Brief History of The GHANA NAVY

T he formation of the Ghana Navy dates back to the period of World War II when the British established the Gold Coast Naval Volunteer Force to conduct seaward patrols to keep the coastal waters of the colony free from sea mines.

On the attainment of independence in 1957, a new volunteer force was organized with two divisions: one stationed in Accra while the other with an organic headquarters was located in Takoradi. This volunteer force provided the first batch of ratings to form the nucleus of the present Ghana Navy.

The actual establishment of the Navy was laid by an Act of Parliament in July 1959 by Osagyefo Dr Kwame Nkrumah, the first president of Ghana who could be described as a maritime strategist. He had an elaborate and very ambitious long-time programme that sought to make Ghana a maritime power, at least, within the African context. The establishment of the Black Star Line, Tema Shipyard, Takoradi and Tema harbours were all part of his strategic moves to develop the maritime capability of the nation. Building a strong navy was an essential requirement of the maritime plan he vigorously pursued. In line with this plan, two inshore Mine Sweepers named GNS YOGAGA and GNS AFADZATO were initially acquired from the Royal Navy to form the nucleus of the Navy fleet. In 1960, two Seaward Defence Boats were acquired from the Royal Navy and added to the Inshore Mine Sweepers. These were GNS ELMINA and GNS KOMENDA. Later the Navy acquired bigger vessels in line with the extension of our territorial sea to the 6 nautical mile limit.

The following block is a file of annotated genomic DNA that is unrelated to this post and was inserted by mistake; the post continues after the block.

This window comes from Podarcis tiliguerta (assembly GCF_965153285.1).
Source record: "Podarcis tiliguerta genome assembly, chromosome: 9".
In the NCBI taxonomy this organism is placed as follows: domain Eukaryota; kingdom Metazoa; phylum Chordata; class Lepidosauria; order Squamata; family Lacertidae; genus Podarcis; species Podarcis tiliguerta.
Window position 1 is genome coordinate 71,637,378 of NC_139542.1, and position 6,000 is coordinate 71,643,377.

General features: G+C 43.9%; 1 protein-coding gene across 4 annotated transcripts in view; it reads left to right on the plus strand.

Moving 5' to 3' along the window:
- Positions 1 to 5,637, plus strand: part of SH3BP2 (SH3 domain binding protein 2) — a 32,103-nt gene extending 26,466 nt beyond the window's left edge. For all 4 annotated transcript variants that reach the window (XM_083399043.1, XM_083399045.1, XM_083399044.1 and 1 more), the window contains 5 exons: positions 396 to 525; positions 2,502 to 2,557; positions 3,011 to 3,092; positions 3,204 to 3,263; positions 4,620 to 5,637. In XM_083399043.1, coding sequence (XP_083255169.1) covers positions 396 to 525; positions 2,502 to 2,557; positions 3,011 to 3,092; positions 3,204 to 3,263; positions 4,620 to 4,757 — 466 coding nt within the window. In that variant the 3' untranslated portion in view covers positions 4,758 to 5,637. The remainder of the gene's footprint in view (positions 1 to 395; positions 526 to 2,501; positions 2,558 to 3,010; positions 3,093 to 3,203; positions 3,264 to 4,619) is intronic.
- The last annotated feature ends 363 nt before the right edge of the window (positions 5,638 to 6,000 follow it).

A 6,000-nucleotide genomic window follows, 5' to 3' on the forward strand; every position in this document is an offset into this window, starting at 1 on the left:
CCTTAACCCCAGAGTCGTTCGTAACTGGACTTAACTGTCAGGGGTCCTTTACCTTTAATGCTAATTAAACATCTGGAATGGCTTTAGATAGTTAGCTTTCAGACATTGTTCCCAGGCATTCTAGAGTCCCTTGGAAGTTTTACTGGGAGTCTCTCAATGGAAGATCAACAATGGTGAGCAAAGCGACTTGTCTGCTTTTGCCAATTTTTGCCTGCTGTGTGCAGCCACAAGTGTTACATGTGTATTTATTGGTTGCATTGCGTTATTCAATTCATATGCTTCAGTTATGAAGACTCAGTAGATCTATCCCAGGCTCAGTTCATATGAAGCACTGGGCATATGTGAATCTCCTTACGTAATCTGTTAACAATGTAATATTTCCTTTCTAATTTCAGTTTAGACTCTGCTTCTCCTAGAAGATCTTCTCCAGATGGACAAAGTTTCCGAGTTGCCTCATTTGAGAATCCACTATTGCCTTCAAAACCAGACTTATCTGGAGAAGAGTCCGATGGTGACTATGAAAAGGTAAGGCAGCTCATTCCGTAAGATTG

A Coastal Mine Sweeper GNS EJURA acquired by lease from the Royal Navy and a Mobile Repair Craft GNS ASUANSI, a converted Second World War Landing Craft were added to the fleet. A presidential yacht GNS ACHIMOTA was added to the inventory and she became the flagship. In 1963, the first vessels designed and built purposely for the Ghana Navy, KETA and KROMANTSE were acquired. These were the first in their class.

Later, similar vessels were built for other navies. ...read more

Before then, a British loan had been granted for the building of a frigate and the project was almost completed when the first president of the Republic of Ghana was overthrown. The successive governments declined to accept the ship and the British took it over and named her HMS MERMAID which was later sold to Malaysia. A second frigate had also been approved by Parliament as a support Ship for the fleet. The project only ended up on the drawing board. A Naval Base at Sekondi for the fleet was also started in 1959 but had to be scaled down after the overthrow. With the addition of four Russian Patrol Boats, the size of the fleet stood at respectable thirteen ships in 1967.

Between 1974 and 1980, Ghana Navy acquired two river Patrol Boats (GNS SAHENE and GNS DELA) and four Fast Attack Crafts GNS ACHIMOTA, GNS YOGAGA, GNS SEBO and GNS DZATA from West Germany. Within the same period the two Inshore Mine Sweepers (GNS YOGAGA and GNS AFADZATO ), tow Seaward Defence Boats (GNS KOMENDA and GNS ELIMINA), four Russian Patrol Boats, the Presidential Yacht (GNS ACHIMOTA), the Mobile Repair Craft and the Coastal Mine Sweeper were retired. Thus by the end of 1981, the Naval fleet had been reduced to ten vessels in various states of serviceability. Due to the constraints of the economy, six of the ten vessels were run down after 1981. By 1986 when the then PNDC by its PNDC Law 159 declared a 12 nautical mile territorial sea and a 200 nautical mile exclusive economic zone, the Navy had only 4 vessels left on its inventory.